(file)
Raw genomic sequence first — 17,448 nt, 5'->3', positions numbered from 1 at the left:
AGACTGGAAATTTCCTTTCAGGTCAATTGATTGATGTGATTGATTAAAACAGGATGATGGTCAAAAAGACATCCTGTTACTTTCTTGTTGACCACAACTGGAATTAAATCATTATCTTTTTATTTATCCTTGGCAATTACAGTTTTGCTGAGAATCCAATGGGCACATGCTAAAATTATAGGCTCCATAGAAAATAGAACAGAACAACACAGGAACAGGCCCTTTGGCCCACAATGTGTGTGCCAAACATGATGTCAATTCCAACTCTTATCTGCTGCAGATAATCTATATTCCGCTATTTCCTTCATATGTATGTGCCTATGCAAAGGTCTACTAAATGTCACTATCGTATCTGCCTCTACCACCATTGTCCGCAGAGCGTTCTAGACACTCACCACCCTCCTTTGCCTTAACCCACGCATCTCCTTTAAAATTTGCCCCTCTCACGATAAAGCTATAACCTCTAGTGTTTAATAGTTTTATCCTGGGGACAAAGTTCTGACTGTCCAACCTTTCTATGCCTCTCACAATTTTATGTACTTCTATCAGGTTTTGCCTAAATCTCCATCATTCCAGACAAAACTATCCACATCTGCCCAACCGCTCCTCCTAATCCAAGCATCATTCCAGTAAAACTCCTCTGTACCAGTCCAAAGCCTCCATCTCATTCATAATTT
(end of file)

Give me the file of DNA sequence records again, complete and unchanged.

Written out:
Raw genomic sequence first — 17,448 nt, 5'->3', positions numbered from 1 at the left:
AGACTGGAAATTTCCTTTCAGGTCAATTGATTGATGTGATTGATTAAAACAGGATGATGGTCAAAAAGACATCCTGTTACTTTCTTGTTGACCACAACTGGAATTAAATCATTATCTTTTTATTTATCCTTGGCAATTACAGTTTTGCTGAGAATCCAATGGGCACATGCTAAAATTATAGGCTCCATAGAAAATAGAACAGAACAACACAGGAACAGGCCCTTTGGCCCACAATGTGTGTGCCAAACATGATGTCAATTCCAACTCTTATCTGCTGCAGATAATCTATATTCCGCTATTTCCTTCATATGTATGTGCCTATGCAAAGGTCTACTAAATGTCACTATCGTATCTGCCTCTACCACCATTGTCCGCAGAGCGTTCTAGACACTCACCACCCTCCTTTGCCTTAACCCACGCATCTCCTTTAAAATTTGCCCCTCTCACGATAAAGCTATAACCTCTAGTGTTTAATAGTTTTATCCTGGGGACAAAGTTCTGACTGTCCAACCTTTCTATGCCTCTCACAATTTTATGTACTTCTATCAGGTTTTGCCTAAATCTCCATCATTCCAGACAAAACTATCCACATCTGCCCAACCGCTCCTCCTAATCCAAGCATCATTCCAGTAAAACTCCTCTGTACCAGTCCAAAGCCTCCATCTCATTCATAATTT